and other categories, and she always knows precisely what she is looking for when she begins a project. She has a large assortment of labels, some very rare and old. And many are just “fun,” like the ones she has collected from the period of the 1960s-1980s which artfully reflect those times with their “groovy” names.
Using something as common and ubiquitous as the label from a discarded shirt, jacket or dress, Theresa Gifford has created little works of art, bringing a big world into something tangible, beautiful and totally unique.
View Theresa’s work at the Strand Art Gallery, 100 East Main, Hohenwald. www.hohenwaldstrand.com
Text by Deborah Warrington-Baker
Handmade Soaps and Encouraging Young Entrepreneurship
Who doesn’t enjoy a handmade, lovingly prepared gift? Better yet, who doesn’t enjoy talking to the person who created the item you just bought? My name is Teresa Yoder and I am the owner of Proverbs 31 Crafts and we sell our soaps at the Buffalo River Artisans Co-operative (BRAC) in Linden. My husband and I, along with our five children, moved to Tennessee from Florida five years ago onto 75 acres. And of course, we bought all sorts of farms animals, looking forward to farming. We had several goats and lots of milk. We did not want to throw any away, so I was lamenting about “all my milk” when a friend suggested that I take my soap making skills and make goat’s milk soap to sell. And that is where we were born!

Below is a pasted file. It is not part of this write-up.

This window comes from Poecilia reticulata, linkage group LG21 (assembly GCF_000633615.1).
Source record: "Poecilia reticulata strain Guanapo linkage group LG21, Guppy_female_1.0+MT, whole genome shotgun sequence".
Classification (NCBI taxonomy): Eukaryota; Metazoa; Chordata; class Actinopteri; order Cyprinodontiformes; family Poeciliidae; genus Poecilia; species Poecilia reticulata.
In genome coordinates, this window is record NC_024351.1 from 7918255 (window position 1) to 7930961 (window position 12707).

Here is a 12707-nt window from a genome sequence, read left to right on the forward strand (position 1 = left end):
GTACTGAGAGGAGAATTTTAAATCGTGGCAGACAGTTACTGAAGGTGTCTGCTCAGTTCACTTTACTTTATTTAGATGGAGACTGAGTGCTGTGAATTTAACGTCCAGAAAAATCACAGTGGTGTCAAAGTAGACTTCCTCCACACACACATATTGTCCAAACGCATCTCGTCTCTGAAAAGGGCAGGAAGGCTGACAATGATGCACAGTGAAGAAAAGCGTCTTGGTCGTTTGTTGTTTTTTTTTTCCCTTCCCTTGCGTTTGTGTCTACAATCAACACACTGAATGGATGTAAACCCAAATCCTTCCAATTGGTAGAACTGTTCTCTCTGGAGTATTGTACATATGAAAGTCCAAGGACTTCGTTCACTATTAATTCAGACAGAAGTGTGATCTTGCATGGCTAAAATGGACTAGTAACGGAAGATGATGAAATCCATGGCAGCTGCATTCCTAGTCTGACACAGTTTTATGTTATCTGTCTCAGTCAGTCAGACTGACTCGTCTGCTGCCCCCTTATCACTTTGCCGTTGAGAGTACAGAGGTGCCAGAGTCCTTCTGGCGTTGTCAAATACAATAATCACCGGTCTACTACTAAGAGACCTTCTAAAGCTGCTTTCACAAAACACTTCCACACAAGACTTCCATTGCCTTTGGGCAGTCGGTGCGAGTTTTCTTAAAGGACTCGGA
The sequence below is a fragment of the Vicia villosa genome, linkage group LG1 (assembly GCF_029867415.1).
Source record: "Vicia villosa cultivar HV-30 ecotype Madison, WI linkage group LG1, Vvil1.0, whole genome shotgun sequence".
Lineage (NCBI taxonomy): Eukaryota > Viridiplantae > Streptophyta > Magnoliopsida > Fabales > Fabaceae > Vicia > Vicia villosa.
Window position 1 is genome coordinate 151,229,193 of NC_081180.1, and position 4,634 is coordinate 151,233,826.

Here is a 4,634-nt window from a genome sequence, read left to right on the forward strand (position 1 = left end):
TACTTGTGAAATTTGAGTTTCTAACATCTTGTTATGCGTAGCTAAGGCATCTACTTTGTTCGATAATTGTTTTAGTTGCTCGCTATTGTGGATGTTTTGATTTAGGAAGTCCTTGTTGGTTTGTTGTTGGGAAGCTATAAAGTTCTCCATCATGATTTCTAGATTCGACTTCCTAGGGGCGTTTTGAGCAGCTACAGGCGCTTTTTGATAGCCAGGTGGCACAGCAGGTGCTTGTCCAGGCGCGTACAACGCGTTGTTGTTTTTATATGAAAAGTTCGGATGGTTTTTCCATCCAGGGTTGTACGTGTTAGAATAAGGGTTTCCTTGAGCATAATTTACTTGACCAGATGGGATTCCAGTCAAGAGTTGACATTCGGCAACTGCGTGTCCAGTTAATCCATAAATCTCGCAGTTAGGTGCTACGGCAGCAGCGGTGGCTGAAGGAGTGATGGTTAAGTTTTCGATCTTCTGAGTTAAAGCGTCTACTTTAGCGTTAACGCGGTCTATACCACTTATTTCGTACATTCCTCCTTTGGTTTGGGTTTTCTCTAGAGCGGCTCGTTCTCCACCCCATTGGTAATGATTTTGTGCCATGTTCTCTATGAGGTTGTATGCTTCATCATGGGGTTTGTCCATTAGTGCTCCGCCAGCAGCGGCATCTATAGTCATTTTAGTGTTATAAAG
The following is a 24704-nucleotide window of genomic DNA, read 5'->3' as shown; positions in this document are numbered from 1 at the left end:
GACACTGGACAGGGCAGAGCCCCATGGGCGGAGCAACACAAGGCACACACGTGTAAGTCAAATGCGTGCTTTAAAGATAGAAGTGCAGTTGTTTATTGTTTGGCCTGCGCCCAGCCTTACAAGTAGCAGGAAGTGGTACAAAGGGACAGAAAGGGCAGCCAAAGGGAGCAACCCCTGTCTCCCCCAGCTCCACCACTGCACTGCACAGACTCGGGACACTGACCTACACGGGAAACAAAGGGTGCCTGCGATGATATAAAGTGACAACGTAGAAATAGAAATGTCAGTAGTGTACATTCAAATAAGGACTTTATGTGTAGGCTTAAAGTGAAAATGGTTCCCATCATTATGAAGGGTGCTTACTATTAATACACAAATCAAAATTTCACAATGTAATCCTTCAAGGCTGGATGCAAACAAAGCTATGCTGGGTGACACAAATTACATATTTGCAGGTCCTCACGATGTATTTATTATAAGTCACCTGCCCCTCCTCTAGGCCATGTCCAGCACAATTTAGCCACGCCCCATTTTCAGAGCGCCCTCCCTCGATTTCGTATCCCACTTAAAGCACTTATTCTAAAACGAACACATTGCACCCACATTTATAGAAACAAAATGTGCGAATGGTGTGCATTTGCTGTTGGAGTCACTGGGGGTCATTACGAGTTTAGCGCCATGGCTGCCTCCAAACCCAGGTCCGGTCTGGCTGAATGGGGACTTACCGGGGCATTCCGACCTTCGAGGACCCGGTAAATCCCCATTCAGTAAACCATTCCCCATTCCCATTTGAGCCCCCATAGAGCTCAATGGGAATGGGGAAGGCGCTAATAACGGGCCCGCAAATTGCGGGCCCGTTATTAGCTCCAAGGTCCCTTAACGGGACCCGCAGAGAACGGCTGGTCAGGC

My girls, Zoie, Baesha, and I make over 33 different kinds of soaps, of those, six are non-goat’s milk. We strive to use all natural ingredients in our soaps that will benefit the skin
and smell great too. Most have essential oils, some have fragrance oils and in a few we use skin safe micas as colorants. We also purchase herbs for our soaps from a local herb supplier. Although we no longer own our goats we still use the fresh milk that we purchase from the folks who bought our goats. Why use goat’s milk soap? Here are some of the benefits of goat’s milk used in soap and other products:
• pH level-similar to human skin: It protects the skin from bacterial and chemical invasions
• Moisturizing: Goat milk will leave the commercial soap in the dust because of the natural creams in the milk
•Sensitive skin: Great for sensitive skin because it does not contain alcohol, petroleum or preservatives
•Acne: Proteins in the milk kill acne-causing bacteria
•Exfoliation: Takes care of the dead skin on your body because of the alpha-hydroxy acids found in the milk
• Eczema: Natural nutrients in the goat milk moisturizes plus reduces the itchiness of the skin